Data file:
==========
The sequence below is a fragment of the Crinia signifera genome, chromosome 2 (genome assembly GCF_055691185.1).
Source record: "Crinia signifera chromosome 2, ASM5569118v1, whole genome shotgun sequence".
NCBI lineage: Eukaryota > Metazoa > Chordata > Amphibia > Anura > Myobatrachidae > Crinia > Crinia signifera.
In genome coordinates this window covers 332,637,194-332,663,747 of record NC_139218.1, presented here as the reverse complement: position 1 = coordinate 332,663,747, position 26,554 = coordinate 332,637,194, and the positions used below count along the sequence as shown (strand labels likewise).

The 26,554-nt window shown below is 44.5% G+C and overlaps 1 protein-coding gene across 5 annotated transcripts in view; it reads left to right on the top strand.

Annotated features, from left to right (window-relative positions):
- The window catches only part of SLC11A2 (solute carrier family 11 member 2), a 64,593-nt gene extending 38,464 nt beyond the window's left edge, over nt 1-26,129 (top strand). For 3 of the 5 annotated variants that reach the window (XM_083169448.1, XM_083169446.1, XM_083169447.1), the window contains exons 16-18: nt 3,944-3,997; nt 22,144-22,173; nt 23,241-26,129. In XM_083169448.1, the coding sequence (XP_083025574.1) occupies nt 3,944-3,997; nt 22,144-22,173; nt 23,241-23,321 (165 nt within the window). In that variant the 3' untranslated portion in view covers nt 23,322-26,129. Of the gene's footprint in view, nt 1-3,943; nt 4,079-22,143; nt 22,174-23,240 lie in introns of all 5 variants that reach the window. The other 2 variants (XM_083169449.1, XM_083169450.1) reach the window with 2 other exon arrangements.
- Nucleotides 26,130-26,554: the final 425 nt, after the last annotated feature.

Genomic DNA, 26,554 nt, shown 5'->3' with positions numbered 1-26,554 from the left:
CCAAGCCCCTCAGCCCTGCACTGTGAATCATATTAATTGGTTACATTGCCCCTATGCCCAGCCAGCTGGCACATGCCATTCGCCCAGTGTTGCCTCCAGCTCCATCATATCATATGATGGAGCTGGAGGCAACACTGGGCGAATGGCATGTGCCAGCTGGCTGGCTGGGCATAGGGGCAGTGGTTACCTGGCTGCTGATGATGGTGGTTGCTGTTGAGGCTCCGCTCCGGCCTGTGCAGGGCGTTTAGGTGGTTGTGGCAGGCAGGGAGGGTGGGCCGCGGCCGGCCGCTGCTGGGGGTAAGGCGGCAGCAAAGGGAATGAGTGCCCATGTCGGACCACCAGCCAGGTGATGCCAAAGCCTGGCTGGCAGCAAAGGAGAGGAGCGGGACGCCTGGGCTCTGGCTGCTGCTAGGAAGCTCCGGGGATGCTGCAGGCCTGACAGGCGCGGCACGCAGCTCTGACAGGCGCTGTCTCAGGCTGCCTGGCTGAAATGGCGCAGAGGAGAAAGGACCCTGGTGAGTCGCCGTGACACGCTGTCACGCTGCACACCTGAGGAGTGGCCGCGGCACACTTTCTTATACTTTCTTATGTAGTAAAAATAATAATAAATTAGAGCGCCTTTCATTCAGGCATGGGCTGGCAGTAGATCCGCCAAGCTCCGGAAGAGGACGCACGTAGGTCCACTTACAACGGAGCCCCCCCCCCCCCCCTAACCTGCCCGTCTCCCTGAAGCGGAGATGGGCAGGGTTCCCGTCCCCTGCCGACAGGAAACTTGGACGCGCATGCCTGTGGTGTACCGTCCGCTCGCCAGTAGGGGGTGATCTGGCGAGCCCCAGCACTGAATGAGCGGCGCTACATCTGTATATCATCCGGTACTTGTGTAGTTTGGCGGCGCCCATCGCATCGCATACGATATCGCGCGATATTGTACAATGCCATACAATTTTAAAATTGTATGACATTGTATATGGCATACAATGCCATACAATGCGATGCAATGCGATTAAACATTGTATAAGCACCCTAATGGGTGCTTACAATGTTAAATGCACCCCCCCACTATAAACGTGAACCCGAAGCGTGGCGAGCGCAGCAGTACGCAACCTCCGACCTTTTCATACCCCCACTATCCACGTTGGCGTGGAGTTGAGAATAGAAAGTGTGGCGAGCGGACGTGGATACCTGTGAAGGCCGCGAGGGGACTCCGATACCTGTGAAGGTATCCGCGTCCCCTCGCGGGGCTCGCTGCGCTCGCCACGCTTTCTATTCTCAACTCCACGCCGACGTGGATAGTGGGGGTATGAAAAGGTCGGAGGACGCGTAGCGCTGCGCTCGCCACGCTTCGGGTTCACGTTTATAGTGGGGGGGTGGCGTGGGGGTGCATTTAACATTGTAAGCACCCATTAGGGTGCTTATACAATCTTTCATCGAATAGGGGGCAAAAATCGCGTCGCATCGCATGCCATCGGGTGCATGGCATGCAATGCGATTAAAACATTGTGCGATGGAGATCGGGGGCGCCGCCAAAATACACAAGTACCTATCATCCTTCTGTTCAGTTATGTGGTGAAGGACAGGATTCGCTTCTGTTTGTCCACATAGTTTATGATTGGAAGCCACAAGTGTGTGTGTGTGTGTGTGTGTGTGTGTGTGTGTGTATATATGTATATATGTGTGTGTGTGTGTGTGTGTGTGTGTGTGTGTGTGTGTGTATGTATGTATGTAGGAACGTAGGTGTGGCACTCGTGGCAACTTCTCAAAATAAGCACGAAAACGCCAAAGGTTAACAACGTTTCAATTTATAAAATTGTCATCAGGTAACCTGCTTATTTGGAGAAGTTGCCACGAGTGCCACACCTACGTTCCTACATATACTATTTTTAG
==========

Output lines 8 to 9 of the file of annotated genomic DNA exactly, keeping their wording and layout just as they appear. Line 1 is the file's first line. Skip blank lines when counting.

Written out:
- Nucleotides 26,130-26,554: the final 425 nt, after the last annotated feature.

Genomic DNA, 26,554 nt, shown 5'->3' with positions numbered 1-26,554 from the left: